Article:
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Herstory: Achievements of Women in the Past and the Present

By Nancy Brashear and Carolyn Angus
 | Dec 10, 2018

As educators, we are excited about the rising number of trade books being published that celebrate remarkable women and their achievements in the past and the present. The inclusion in classrooms and libraries of books such as the ones reviewed in this week’s column will inspire young people and enrich the history curriculum with “herstories.”

Ages 4–8

Elizabeth Warren: Nevertheless, She Persisted. Susan Wood. Ill. Sarah Green. 2018. Abrams.

Nevertheless, She PersistedThis engaging picture book biography of Elizabeth Warren presents the senator from Massachusetts as an individual who, throughout her life, has been a fighter—a fighter for families, for those struggling to be heard, for those in need of help. And she has done that fighting with an insistent voice. While on the debate team in high school, she learned to craft persuasive arguments and to challenge her opponents. As a lawyer and law professor, her concern for the plight of struggling middle-class families led to a specialty in bankruptcy and work on consumer protection. During her first political campaign for the U.S. Senate in Massachusetts, she promised to fight for equal rights for everyone, and she won. And since 2012, Elizabeth Warren has insisted, resisted, and persisted inside and outside the U.S. Senate chambers in fighting for equality for all. Back matter includes an author’s note and bibliography.
—CA

Have You Heard About Lady Bird?: Poems About Our First Ladies. Marilyn Singer. Ill. Nancy Carpenter. 2018. Hyperion.

Have You Heard About Lady BirdMarilyn Singer's witty poetry and Nancy Carpenter’s whimsical pen-and-ink illustrations introduce readers to the women who have “served” as First Lady, from Martha Dandridge Custis Washington (“‘Lady Presidentess,’ dear wife of our first leader, / did not bemoan, she set the tone, / for all who would succeed her.”) to Melania (Knavsi) Knauss Trump. Back matter includes a “Being the First Lady” note, brief biographical notes on the women, and sources. You might consider pairing the reading of poems about the First Ladies in this collection with poems in Singer’s Rutherford B., Who Was He?: Poems About Our Presidents (2013).
—CA

Nothing Stopped Sophie: The Story of Unshakeable Mathematician Sophie Germain. Cheryl Bardoe. Ill. Barbara McClintock. 2018. Little, Brown.

Nothing Stopped SophieGrowing up during the French Revolution, when a woman’s education often consisted of learning about manners, marriage, and music, Sophie Germain (17761831) loved math. Even when her parents took away her candles so she couldn’t study at night, “nothing stopped Sophie.” After convincing her parents to support her studies, she secretly pursued a university-level study of mathematics by submitting written work to a world-famous professor under a man’s name, won a prestigious prize from the Paris Academy of Science for her work on predicting patterns of vibration, and made significant contributions to the field of mathematics and physics. Beautifully designed illustrations (created with pen-and-ink, watercolor, and collage) accompany this fascinating and inspiring story of a determined self-taught mathematician. Back matter includes an experiment on vibrations, biographical and historical notes, a bibliography, and author’s and illustrator’s notes.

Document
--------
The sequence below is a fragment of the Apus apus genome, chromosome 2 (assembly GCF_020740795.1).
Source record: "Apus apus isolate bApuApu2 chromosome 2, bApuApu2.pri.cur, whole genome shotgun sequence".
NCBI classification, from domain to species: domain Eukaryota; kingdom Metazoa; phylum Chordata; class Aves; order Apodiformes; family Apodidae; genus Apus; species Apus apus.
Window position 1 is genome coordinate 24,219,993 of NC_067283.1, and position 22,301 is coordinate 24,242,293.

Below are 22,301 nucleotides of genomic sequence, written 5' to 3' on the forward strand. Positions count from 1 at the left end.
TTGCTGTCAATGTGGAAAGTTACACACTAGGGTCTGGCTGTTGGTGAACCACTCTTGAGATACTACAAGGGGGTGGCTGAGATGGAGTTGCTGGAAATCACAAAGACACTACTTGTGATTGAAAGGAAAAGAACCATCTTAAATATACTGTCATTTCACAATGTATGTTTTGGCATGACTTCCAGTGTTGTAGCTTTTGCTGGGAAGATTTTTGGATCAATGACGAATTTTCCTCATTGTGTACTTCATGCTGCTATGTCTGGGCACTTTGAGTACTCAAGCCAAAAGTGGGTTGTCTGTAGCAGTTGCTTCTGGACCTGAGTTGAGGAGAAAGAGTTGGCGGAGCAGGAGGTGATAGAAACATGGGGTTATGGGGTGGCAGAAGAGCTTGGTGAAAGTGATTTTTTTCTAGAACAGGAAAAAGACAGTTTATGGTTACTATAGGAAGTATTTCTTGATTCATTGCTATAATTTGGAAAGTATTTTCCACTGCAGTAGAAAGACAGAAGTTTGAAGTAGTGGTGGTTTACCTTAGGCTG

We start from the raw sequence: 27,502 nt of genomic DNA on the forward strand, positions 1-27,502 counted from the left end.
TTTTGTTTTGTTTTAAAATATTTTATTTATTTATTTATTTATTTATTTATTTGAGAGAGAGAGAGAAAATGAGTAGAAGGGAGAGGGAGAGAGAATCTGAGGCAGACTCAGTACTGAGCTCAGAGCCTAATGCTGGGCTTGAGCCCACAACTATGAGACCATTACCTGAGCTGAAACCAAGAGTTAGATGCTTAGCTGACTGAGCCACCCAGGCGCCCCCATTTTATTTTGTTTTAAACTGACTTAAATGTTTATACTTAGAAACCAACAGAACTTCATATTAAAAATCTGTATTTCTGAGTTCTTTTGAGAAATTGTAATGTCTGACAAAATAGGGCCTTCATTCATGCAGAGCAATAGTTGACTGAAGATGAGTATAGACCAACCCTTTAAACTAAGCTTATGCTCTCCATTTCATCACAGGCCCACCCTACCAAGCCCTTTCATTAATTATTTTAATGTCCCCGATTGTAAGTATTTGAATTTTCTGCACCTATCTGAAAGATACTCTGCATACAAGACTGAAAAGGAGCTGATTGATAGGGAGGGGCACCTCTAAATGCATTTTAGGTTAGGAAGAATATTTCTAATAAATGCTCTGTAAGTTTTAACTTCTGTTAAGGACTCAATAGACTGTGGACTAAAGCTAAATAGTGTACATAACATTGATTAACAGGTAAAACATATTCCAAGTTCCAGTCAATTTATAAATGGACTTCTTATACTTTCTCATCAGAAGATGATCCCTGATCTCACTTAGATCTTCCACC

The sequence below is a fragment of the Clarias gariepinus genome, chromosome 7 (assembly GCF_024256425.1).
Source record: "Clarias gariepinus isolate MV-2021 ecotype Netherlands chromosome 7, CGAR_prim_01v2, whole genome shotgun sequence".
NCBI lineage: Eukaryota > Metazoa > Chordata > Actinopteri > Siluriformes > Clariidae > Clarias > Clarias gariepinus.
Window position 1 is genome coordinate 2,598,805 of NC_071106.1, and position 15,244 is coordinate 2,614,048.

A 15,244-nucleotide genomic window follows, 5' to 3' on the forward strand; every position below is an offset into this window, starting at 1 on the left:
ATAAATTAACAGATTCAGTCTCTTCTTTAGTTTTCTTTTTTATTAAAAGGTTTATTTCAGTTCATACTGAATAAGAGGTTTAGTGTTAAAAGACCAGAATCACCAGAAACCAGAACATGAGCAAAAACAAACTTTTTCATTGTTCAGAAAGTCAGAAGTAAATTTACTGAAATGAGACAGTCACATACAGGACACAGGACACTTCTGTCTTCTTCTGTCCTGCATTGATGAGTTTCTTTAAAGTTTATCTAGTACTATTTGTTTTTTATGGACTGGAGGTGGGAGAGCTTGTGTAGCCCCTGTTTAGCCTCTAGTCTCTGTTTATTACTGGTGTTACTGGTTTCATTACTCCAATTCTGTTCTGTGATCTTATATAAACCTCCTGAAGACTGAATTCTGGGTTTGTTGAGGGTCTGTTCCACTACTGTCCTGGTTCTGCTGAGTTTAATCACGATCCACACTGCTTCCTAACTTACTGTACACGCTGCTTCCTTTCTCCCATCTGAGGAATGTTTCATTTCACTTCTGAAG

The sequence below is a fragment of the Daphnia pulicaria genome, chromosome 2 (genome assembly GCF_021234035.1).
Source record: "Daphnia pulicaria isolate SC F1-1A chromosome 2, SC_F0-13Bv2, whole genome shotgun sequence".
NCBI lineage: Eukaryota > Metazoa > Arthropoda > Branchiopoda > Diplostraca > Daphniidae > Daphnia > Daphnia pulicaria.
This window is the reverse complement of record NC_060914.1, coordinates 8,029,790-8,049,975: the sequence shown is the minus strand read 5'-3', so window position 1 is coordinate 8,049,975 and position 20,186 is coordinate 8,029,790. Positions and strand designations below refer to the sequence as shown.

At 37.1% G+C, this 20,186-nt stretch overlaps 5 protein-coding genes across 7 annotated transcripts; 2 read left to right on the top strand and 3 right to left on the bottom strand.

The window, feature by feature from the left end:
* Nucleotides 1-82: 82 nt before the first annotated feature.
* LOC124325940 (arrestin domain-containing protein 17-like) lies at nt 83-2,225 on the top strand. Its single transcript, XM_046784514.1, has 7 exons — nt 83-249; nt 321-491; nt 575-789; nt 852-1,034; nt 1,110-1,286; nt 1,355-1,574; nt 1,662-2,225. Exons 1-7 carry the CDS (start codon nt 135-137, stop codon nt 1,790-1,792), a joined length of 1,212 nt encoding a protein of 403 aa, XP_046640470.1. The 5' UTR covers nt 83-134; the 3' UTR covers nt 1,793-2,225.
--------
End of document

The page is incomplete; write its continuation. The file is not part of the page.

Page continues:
—NB

Ages 9–11

Bold & Brave: Ten Heroes Who Won Women the Right to Vote. Kirsten Gillibrand. Ill. Maira Kalman. 2018. Knopf/Random House.

Bold & BraveSenator Kirsten Gillibrand introduces three “bold and brave” women in her family (her great-grandmother, grandmother, and mother) before turning to 10 women who came before them, boldly and bravely fighting for justice and equality: Elizabeth Cady Stanton, Susan B. Anthony, Sojourner Truth, Harriet Tubman, Jovit Idár, Alice Paul, Inez Milholland, Ida B. Wells, Lucy Burns, and Mary Church Terrell. Double-page spreads feature Maira Kalman’s vibrant full-page gouache portraits of these “heroes” and Gillibrand’s profiles focusing on the challenges they faced and the contributions they made to the suffragist movement. The book ends with a spread depicting the 2017 Women’s March in Washington, D.C. and a final image of young protestors accompanied by the text “Now it’s your turn. You are the suffragists of our time. . . . Stand up, speak out, and fight for what you believe in. Be bold and be brave. The future is yours to make.”
—CA

Herstory: 50 Women and Girls Who Shook Up the World. Katherine Halligan. Ill. Sarah Walsh. 2018. Simon & Schuster.